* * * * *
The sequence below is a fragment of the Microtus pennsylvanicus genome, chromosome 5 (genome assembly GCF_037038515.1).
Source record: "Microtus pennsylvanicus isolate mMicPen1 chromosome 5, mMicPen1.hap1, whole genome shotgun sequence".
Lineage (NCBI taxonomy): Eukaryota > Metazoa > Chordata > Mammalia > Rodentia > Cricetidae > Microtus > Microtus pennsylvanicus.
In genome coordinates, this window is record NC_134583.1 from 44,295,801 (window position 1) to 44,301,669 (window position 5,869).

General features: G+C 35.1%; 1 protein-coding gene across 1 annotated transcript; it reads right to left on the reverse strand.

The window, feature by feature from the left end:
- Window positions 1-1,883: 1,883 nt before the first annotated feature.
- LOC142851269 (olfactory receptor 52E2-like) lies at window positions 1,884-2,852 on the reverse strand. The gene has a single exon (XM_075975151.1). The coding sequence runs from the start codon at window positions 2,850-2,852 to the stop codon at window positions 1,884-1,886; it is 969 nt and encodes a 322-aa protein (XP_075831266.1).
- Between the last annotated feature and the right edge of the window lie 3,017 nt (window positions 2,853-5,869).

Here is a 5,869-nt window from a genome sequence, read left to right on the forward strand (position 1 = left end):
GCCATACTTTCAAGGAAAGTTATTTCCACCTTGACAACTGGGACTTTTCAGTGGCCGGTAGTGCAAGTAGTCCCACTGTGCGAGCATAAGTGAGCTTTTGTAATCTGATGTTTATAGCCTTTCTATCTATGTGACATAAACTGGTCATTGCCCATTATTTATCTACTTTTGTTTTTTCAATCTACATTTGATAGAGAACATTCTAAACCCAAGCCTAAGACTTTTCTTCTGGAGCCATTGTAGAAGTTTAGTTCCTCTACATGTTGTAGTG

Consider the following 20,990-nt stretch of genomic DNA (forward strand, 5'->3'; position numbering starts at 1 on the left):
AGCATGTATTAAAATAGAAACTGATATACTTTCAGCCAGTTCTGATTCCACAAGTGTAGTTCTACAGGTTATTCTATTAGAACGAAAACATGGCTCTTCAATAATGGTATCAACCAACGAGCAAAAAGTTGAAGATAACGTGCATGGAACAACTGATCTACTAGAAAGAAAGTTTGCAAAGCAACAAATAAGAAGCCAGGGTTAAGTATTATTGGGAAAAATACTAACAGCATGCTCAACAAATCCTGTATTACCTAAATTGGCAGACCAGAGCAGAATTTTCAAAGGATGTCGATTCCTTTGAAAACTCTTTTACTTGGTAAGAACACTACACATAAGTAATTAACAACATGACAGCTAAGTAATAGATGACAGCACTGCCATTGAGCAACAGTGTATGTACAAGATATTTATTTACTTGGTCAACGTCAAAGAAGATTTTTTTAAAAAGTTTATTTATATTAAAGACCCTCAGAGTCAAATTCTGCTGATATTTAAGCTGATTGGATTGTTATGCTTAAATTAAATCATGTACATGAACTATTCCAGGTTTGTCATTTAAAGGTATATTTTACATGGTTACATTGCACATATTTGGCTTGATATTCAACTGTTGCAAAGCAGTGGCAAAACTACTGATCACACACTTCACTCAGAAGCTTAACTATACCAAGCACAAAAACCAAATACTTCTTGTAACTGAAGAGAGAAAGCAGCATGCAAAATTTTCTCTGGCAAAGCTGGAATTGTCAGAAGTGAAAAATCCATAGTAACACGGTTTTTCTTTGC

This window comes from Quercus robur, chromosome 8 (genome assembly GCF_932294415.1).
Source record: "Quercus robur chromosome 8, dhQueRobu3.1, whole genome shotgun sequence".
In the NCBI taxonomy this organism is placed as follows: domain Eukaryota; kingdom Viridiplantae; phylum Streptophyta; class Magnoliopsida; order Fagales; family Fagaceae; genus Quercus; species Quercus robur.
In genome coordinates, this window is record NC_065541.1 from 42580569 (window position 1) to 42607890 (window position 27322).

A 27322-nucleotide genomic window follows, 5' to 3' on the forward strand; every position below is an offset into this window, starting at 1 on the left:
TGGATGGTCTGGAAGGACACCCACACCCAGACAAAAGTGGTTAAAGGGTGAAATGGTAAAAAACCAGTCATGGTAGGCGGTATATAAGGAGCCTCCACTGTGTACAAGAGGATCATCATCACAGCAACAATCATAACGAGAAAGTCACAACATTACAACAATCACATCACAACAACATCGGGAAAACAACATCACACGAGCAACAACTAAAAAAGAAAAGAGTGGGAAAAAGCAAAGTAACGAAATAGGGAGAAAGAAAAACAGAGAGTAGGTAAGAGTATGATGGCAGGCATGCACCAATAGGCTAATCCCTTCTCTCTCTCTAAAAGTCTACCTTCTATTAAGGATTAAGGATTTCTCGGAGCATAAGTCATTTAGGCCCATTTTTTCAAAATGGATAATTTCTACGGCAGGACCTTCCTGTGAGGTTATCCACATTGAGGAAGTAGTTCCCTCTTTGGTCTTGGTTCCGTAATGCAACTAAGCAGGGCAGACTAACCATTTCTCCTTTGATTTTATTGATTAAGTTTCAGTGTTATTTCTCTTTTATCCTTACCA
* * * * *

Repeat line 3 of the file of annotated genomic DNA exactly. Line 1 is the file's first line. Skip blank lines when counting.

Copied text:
Lineage (NCBI taxonomy): Eukaryota > Metazoa > Chordata > Mammalia > Rodentia > Cricetidae > Microtus > Microtus pennsylvanicus.